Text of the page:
A trio of researchers at the MIT Media Lab have taken sensory reading a step further. Felix Heibeck, Alexis Hope, and Julie Legault have developed “Sensory Fiction.” Sensory Fiction is a vest that hooks up to an e-book and enhances our reading experiences by actually adjusting the light we see, the sounds we hear, the temperature we feel, and even our heart rate while we are reading the story. It’s just a prototype but it’s a great example of how our sensory perception plays a huge role in our reading experience.
Factors such as font size, word location, print color and page texture are all factors in how we process information that we read. They can influence our perception of characters and events, the readability of the book, our own test performance, and the speed with which we read. For instance, studies conducted by Thomas Schubert of University of Jena have shown that we automatically and unconsciously associate power with vertical positioning, where ‘up’ means powerful and ‘down’ means powerless. We hear this association expressed in numerous metaphors such as “She looks up to him” or “He thinks very highly of her” but researchers are now discovering that the mere position of the word on the page reinforces the idea in our brains.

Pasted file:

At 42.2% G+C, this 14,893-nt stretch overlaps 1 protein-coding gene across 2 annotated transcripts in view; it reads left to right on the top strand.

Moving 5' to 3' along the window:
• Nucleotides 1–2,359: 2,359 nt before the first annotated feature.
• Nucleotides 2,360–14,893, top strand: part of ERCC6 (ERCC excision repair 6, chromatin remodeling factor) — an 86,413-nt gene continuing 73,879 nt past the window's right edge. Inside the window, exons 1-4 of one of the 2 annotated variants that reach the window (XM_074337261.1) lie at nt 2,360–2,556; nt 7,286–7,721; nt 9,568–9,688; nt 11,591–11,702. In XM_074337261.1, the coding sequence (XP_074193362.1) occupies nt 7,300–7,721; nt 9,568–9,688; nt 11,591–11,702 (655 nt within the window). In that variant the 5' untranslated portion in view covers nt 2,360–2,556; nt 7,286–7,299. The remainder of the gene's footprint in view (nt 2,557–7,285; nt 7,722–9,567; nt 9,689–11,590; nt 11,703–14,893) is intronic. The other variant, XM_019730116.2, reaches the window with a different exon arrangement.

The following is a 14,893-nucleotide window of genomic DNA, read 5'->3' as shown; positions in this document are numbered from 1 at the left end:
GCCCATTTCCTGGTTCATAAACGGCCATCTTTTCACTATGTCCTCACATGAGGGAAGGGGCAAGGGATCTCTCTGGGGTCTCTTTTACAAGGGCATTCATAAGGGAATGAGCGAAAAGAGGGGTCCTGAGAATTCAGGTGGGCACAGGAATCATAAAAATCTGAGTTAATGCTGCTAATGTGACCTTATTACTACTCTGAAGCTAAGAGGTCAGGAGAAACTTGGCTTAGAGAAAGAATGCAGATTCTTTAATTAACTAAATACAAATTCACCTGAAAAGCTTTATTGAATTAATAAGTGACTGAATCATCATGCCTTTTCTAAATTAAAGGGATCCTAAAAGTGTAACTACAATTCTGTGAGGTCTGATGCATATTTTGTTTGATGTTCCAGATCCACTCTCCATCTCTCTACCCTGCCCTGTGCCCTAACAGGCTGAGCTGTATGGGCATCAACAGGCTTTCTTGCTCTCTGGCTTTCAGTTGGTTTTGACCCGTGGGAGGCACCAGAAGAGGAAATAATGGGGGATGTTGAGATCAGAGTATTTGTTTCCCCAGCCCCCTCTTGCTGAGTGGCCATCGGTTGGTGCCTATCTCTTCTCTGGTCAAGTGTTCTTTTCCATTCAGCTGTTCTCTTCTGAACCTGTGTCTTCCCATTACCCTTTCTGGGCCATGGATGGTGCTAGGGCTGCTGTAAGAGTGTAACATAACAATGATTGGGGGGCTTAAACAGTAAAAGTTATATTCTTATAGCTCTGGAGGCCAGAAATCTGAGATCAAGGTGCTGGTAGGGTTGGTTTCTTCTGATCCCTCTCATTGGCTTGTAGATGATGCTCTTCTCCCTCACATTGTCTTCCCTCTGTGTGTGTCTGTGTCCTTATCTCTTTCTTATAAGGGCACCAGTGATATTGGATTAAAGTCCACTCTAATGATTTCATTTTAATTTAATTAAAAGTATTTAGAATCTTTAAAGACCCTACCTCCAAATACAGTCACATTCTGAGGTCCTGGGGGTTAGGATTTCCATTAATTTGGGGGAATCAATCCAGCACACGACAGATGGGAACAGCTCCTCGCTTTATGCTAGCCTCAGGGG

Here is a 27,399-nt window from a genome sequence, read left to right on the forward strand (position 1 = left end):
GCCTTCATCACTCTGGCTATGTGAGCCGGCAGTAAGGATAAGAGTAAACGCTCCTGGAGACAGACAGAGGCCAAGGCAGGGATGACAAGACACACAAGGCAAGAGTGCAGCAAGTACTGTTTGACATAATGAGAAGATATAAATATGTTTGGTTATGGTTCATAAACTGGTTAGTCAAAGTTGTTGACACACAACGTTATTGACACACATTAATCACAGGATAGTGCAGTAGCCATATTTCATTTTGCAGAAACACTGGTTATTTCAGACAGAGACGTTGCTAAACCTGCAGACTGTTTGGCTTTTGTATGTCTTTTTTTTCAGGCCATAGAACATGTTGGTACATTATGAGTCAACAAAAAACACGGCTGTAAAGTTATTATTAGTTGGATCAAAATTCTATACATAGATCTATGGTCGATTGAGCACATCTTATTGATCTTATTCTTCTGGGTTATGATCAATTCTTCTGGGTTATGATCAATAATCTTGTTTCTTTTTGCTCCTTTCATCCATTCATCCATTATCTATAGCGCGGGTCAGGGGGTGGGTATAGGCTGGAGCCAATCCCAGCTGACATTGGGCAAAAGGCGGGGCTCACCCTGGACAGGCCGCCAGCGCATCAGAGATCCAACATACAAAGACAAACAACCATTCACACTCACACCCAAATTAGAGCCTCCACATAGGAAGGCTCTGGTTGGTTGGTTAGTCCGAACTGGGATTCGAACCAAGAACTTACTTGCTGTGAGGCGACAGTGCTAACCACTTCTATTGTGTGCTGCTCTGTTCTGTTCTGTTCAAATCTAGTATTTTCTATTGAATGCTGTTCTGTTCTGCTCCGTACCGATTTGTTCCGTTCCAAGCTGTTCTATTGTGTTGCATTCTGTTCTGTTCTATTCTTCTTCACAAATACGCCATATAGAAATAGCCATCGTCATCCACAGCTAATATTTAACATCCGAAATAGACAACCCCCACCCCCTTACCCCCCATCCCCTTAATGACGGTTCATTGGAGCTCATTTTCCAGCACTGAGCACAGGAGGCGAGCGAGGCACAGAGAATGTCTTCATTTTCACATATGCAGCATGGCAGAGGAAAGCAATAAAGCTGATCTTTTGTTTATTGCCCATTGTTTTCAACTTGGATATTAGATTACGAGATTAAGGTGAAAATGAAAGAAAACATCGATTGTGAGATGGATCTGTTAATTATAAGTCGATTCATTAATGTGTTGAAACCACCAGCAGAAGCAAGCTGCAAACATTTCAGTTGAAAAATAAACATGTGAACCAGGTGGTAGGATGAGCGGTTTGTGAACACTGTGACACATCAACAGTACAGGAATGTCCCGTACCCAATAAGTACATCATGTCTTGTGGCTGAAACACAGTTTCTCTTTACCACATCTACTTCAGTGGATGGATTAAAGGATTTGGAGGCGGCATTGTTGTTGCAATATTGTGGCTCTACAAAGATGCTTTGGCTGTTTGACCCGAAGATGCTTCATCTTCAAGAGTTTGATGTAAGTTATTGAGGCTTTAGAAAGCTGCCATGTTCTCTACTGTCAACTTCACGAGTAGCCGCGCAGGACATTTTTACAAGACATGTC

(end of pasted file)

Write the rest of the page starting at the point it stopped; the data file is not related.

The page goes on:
In one study, participants were shown word pairs representing power-imbalanced relationships on a computer screen–like employer vs. employee, army officer vs. private, master vs. slave. The pairings were presented vertically, with one word appearing at the top of the screen and the other at the bottom. The researchers asked the participants to identify as fast as possible both the word with the powerful meaning and the word powerless meaning. It took longer to identify powerful individuals when they appeared at the bottom of the screen. Likewise, it took longer to identify powerless individuals when they were positioned at the top of the screen.
Another experiment conducted by Thomas Schubert together with Kiki Zanolie and Steffen Giessner of Erasmus University Rotterdam and her colleagues found that when subjects saw words that represented powerful groups, their attention shifted to the top of a computer screen they were watching. When viewing words representing powerless groups, their attention shifted to the bottom. Therefore, when we read about a powerful person or event that is described at the bottom of the page (or screen), or about a person or event that lacks power but is described at the top of the page, it might take longer to process and understand the information. It might also influence how powerful or powerless we perceive a person to be.